Dealer says the Wilderness response was that the parting line was "the quality of the work we were doing on the day the boat was made" and the plastic is "what we are using these days".
We think that is just plain poor. Hopefully they never have a day when their parting line trim out is so bad they put slits in the hull.
Spent most of Friday night, Saturday and Sunday reading articles, and making runs to Academy, Wal Mart, Home Depot, Lowes and Bass Pro getting "stuff" to rig it for fishing. The bride allowed me to do this in the living room since it was about 100 degrees outside, day and night. And did it fill up the living room!
Loaded it on the truck Sunday night, got up at 0500 July 4 and headed for Lake Grapevine to find a launch site. What a beautiful morning! North wind 10 to 15, COOL, and cloudy. Clear water. Hardly any boats about. Could not have been better.
Unloaded it by myself, attached the essentials, and launched directly into the wind, northbound. Had to use my 230 four-piece back-up paddle because my 240 Werner Camano hasn't come in yet.
What wind? She tracked and handled beautifully in light-to-moderate chop. Very responsive to the rudder. Moved head-on into the wind and slightly quartering into it with the greatest of ease. A very stable and enjoyable ride.
Paddled a half mile or so, stopped to check for leaks. There were none. The hatches fit very snugly. And adjusted the Surf to Summit "GTX Elite" seat, which is another matter of joy and pure comfort. Paddled another mile to a beach with a picnic shelter above. Got out for a breakfast snack and delighted in the sight of the mango on the beach below. It started getting darker behind me.
Got back in, and heard several booms as skies to the north turned blue- black. Wasn't ready to quit, but turned around and headed back south where I had come from. Wind kicked up to at least 40 and waves started whitecapping and thunder increased. Discretion being the better part of valor, beached again and sought shelter behind a shrub thicket as it began to rain.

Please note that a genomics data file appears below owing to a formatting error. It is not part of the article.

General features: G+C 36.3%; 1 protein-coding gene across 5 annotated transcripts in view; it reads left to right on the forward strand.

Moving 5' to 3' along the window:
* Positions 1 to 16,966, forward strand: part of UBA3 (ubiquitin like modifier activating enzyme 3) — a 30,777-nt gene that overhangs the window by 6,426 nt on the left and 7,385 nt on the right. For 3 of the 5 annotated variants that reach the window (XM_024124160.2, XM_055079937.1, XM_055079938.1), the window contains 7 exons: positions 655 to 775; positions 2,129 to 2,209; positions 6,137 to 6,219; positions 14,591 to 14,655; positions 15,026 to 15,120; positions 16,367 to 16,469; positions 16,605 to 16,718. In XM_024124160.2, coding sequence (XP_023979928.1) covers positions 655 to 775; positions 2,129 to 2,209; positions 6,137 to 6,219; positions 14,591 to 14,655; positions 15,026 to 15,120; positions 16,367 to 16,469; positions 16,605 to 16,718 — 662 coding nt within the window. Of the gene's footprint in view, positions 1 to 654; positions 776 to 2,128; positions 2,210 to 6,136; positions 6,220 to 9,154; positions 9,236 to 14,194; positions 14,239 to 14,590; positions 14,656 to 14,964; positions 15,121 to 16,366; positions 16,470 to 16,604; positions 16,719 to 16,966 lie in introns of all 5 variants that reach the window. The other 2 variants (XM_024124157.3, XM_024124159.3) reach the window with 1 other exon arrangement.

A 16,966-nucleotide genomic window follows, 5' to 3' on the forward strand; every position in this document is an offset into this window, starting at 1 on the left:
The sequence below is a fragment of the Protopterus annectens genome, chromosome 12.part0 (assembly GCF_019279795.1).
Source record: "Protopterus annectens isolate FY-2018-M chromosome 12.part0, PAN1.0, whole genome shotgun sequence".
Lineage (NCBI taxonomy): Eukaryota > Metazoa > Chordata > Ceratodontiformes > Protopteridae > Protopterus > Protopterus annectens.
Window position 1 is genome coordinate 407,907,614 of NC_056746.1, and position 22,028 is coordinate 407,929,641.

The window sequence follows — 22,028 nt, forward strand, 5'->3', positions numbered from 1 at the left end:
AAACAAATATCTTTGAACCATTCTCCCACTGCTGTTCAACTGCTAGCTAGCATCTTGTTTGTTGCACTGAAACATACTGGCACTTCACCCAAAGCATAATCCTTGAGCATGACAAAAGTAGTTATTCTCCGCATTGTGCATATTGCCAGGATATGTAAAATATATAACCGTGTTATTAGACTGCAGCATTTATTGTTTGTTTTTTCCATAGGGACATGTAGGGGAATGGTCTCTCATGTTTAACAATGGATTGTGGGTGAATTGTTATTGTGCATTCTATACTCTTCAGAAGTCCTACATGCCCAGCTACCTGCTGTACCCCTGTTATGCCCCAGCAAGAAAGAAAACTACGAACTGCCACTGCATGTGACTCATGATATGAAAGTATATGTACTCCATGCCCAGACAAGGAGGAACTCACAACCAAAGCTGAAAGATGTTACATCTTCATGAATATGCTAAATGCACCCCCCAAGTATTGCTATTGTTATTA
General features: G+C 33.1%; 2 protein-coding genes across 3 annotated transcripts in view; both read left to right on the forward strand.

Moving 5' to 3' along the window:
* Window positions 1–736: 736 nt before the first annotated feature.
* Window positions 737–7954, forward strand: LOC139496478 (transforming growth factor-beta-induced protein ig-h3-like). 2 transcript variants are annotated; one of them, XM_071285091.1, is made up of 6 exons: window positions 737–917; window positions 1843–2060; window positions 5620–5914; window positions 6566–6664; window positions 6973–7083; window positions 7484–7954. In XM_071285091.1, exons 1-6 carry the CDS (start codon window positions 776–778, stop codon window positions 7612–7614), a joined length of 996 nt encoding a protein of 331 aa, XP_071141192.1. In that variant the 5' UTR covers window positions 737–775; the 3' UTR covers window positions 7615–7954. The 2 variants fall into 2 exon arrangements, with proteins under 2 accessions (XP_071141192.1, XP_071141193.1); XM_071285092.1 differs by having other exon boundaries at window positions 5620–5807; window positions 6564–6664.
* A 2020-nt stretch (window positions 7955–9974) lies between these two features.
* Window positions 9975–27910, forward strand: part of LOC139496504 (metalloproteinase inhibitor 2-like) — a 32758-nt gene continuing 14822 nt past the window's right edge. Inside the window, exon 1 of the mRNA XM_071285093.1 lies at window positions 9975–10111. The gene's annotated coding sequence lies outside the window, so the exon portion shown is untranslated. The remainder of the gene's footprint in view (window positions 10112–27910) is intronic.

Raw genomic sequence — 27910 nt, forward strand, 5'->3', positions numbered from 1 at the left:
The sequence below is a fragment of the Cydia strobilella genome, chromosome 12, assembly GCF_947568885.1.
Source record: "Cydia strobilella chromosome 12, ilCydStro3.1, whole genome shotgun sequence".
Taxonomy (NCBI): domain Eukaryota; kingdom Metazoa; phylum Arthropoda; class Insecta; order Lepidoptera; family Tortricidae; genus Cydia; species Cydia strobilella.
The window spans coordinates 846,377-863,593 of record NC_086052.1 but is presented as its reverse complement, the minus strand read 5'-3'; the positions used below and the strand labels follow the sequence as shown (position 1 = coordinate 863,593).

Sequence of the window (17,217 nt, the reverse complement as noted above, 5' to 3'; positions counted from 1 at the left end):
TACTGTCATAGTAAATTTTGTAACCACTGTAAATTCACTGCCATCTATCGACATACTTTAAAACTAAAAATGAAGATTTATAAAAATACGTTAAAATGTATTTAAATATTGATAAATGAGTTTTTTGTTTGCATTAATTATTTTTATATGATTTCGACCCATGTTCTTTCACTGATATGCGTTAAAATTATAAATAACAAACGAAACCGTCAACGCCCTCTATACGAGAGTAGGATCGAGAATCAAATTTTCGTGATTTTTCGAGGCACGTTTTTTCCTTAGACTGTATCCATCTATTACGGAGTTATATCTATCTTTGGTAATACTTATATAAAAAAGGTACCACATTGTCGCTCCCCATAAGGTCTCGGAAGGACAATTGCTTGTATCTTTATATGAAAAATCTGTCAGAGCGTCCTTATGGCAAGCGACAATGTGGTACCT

The lightening and rain blew over, but not the wind. By now the waves were about 3-4' and whitecapping as the wind increased and began to gust. Decided to run for it as the wind was behind my back, and it looked like more T-boomers might be coming.
It turned out to be a fun run all the way back to the truck, waves coming from the rear. Had to use more rudder than when going into the wind. I assume the rear end was getting tossed around a little. Otherwise, the T-160i rode very nicely through crest and trough. I was impressed.
Back at the truck I learned the hard way that it is not a good idea to solo- load a 16-foot yak on a roof rack while parked perpendicular to the wind. Could not believe how much wind it caught. My major mistake of the day. A gust blew her off the roof rack and gave my truck's deck lid a major rash. But the yak seems OK.
All in all, a good learning experience in varied wind and water conditions. Love the yak. I think it was a good choice. Can't wait to hit the salt and do some fishing!